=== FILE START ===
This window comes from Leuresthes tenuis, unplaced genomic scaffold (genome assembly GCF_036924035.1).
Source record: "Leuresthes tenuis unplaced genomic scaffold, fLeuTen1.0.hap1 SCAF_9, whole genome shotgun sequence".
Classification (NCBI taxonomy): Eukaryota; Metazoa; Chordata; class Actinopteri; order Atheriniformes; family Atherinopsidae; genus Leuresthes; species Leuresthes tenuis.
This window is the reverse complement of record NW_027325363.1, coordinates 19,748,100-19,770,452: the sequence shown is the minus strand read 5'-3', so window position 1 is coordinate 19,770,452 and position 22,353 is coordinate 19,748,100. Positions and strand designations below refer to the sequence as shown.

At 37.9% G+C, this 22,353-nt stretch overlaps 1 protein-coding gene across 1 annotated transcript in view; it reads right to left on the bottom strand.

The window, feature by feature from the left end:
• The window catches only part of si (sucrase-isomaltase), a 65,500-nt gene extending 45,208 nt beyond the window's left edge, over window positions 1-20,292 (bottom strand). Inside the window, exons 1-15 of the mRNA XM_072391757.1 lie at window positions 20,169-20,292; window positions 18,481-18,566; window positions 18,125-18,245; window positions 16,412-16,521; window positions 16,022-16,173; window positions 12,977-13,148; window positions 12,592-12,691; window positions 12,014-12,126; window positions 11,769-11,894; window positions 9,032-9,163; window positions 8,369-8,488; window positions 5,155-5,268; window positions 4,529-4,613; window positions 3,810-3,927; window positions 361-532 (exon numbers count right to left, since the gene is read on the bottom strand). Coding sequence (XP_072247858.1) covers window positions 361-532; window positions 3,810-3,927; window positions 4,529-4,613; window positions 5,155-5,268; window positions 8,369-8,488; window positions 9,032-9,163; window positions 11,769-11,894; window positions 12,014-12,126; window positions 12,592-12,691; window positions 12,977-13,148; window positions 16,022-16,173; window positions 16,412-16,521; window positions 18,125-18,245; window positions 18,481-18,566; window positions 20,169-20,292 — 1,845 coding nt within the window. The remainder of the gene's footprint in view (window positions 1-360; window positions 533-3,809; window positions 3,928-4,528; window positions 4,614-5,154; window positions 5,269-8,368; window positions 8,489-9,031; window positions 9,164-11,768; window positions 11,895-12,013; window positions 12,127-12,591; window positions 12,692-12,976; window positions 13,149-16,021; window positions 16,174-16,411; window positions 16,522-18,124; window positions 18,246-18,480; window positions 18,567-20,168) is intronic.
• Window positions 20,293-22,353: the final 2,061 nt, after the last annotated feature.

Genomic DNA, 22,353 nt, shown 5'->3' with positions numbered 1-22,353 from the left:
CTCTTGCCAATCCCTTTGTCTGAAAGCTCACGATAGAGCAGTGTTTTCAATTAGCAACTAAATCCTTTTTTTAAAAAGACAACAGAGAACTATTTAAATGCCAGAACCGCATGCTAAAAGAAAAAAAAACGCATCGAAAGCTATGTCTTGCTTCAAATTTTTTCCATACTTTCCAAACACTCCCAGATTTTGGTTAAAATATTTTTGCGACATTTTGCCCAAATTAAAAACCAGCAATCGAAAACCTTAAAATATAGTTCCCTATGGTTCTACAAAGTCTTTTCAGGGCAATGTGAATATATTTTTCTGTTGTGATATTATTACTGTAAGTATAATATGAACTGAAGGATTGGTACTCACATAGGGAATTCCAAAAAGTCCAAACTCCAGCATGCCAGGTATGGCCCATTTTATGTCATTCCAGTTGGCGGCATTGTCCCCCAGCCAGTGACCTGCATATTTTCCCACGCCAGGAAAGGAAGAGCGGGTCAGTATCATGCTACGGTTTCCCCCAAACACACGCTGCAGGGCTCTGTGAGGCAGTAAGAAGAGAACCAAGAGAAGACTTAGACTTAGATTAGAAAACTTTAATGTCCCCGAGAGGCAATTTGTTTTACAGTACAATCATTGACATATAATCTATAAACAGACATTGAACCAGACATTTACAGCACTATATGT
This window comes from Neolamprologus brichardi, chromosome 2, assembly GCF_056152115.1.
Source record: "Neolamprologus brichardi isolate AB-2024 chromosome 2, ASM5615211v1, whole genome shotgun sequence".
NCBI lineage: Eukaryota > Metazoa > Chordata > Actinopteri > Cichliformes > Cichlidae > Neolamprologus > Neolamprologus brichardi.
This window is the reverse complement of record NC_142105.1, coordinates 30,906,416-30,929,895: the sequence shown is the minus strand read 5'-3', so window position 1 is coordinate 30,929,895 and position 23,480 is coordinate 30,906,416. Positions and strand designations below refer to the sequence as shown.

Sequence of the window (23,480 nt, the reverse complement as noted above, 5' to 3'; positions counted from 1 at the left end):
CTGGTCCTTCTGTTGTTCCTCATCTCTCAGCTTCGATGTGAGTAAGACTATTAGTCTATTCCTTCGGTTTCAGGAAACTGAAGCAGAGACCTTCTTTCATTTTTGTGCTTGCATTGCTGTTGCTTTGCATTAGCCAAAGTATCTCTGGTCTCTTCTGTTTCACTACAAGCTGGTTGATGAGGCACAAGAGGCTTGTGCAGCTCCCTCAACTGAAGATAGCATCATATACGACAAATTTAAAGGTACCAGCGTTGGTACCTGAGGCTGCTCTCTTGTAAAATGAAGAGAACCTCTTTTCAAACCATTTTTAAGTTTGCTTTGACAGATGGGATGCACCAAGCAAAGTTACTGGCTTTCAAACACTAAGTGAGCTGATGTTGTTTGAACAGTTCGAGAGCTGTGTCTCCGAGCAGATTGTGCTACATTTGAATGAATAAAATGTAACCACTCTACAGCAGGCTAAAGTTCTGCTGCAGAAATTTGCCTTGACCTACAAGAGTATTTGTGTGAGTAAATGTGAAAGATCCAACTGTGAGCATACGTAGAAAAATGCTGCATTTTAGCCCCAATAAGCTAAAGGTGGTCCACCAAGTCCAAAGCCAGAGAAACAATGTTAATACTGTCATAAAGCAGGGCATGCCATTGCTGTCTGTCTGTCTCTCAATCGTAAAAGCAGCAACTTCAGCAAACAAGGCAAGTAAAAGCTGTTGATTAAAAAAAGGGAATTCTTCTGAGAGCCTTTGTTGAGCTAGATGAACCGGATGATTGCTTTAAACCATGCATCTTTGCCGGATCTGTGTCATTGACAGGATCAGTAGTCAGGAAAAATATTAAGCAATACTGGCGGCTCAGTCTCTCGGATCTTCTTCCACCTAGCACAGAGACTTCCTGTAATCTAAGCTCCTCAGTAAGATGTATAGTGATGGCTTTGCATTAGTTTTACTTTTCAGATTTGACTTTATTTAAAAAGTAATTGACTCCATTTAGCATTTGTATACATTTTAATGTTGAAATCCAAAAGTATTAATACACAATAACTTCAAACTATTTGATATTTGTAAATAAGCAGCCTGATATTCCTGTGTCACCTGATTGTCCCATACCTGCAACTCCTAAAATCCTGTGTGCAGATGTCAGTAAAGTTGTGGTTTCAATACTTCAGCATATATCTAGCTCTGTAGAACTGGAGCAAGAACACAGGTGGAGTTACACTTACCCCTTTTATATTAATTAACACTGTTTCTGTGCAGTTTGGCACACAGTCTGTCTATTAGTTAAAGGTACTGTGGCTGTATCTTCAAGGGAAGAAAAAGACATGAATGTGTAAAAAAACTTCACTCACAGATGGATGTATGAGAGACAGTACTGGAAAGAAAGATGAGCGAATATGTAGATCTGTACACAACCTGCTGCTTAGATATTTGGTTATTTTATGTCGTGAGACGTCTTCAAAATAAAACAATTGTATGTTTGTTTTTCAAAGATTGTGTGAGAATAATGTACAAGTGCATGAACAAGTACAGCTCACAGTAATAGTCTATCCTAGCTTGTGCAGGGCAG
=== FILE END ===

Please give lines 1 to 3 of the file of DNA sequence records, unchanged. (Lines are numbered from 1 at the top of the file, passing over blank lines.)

This window comes from Leuresthes tenuis, unplaced genomic scaffold (genome assembly GCF_036924035.1).
Source record: "Leuresthes tenuis unplaced genomic scaffold, fLeuTen1.0.hap1 SCAF_9, whole genome shotgun sequence".
Classification (NCBI taxonomy): Eukaryota; Metazoa; Chordata; class Actinopteri; order Atheriniformes; family Atherinopsidae; genus Leuresthes; species Leuresthes tenuis.